TO CONTINUE yesterday's theme of lack of perspective ...
You heard it here first. Battle of the Beltways! That's right, get ready for a Parkway World Series.
Hey, if George Steinbrenner can put the entire Yankees organization on public notice two weeks into the season, we're entitled to dream about October, aren't we? Right here, in the baseball capital of America, the Baltimore-Washington metropolitan area, the one that could never, ever, in a million years, support two teams.
Just to save you the trouble of turning to the standings inside, the Orioles are in first place in the AL East, thanks to the sweep of the Yankees at Camden Yards and the Blue Jays' loss in Texas yesterday. Meanwhile, down the road at RFK, the Nationals were sweeping the Diamondbacks to maintain their grip on the NL East lead.
According to the Steinbrennerian calendar, this means these two cities, together again on the baseball map for the first time in 34 years, are on track to be physically together on the field this fall.
Of course, notables from both sides keep throwing cold water on the idea, this collision course toward the greatest baseball event this area has ever known. There were the Orioles' players and coaches yesterday talking about how much it meant to beat the Yankees again, but also about how they had to build on this rather than dwell too much on it. There are 150 games to go, after all.
"You like to take this as a confidence boost for [the players]," manager Lee Mazzilli said, noting that this is something his team can keep doing against everybody. "But," he added, "I don't look that far ahead."
So October is out of the question for now.
Same thing for the Nationals, who went out of their way during the circus of last week's official home debut to remind everybody not to put too much weight on that one game. Manager Frank Robinson [how cool would it be to have him back here in October?] was cracking wise about his days in Cleveland, when the Indians would draw 80,000 for Opening Day and 10,000 the next day.
General manager Jim Bowden, meanwhile, was calling his shot: "This team will win more games than last year, I can promise you that." The Expos won 67 last year. Not exactly Namath or Ali there.
Still, as their home opener approached, anticipation was rising for reasons other than the end of the long drought. Much as the Orioles fans are giddy over running the Yankees out of town, Nationals fans were in a frenzy over having won a series in Atlanta over a Braves team that had been to the former Expos in recent years what the Yankees had been to the O's.
With their twin sweeps at home, both teams have energized their followers as they haven't been energized in a long time - three decades there, what seems like three decades here.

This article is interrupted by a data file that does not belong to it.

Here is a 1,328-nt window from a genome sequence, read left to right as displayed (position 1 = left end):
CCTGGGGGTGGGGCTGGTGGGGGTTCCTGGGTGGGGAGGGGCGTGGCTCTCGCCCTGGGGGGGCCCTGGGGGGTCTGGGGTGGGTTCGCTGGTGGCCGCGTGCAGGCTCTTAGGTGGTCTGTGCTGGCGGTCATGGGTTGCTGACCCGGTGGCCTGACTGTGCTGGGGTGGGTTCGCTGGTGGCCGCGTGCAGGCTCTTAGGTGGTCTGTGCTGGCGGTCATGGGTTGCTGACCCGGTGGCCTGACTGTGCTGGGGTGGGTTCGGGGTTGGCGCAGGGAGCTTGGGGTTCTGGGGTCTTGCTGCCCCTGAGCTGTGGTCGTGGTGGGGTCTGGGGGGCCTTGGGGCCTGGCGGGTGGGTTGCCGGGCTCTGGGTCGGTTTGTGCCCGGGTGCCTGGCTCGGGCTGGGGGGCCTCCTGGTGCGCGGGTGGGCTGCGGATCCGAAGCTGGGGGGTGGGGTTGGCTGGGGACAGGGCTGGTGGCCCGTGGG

OK, so the Parkway Series concept might be way too fanciful for the third week of April. (Might be?) This still is shaping up as a momentous week of baseball at both ends of Route 295. We're in the midst of a head-to-head with each other already, home dates for both teams on the same day for six straight days.
The first two pitted the Yankees' presence at Camden Yards against the completion of the inaugural series at RFK. All told, nearly 167,000 fans attended major league games within 45 minutes of each other yesterday and Saturday.
Baltimore's attendance prevailed, averaging more than 48,000 to D.C.'s 35,000-plus. But one must factor in all the pinstripe fans at Camden Yards, and all the building- and health-code violations at RFK. Which brings up one issue that could cool the fire of the rivalry at World Series time: All seven games would have to be played in Baltimore. Either that, or play the Nationals' home games at the proposed site next to the Anacostia River, which probably has better amenities for fans right now than RFK does.
Nevertheless, those were incredible crowds in both buildings, and there are still four games left for each on their homestands. Into Camden Yards come the Tigers for two games, and then the Red Sox for two. For the latter two, the park will again be filled with enemy fans, and if the Orioles send them home as unhappy as they did the Yankees fans, they won't be able to keep a cap on the excitement any longer.
Down in the District, the Nationals host division rivals Florida and, gulp, Atlanta. Same deal: Fare well against them, send a message that they're not going away, and baseball in D.C. will go officially off the chain.
All over the area this week, there are going to be a lot of bleary eyes at work, a lot of ink-stained fingers, a lot of high electric bills and gas-station stops and ATM withdrawals, probably more than there ever have been at one time.
Which is all exciting. But not as exciting as it will be at World Series time. O's-Nats. Don't say you weren't warned.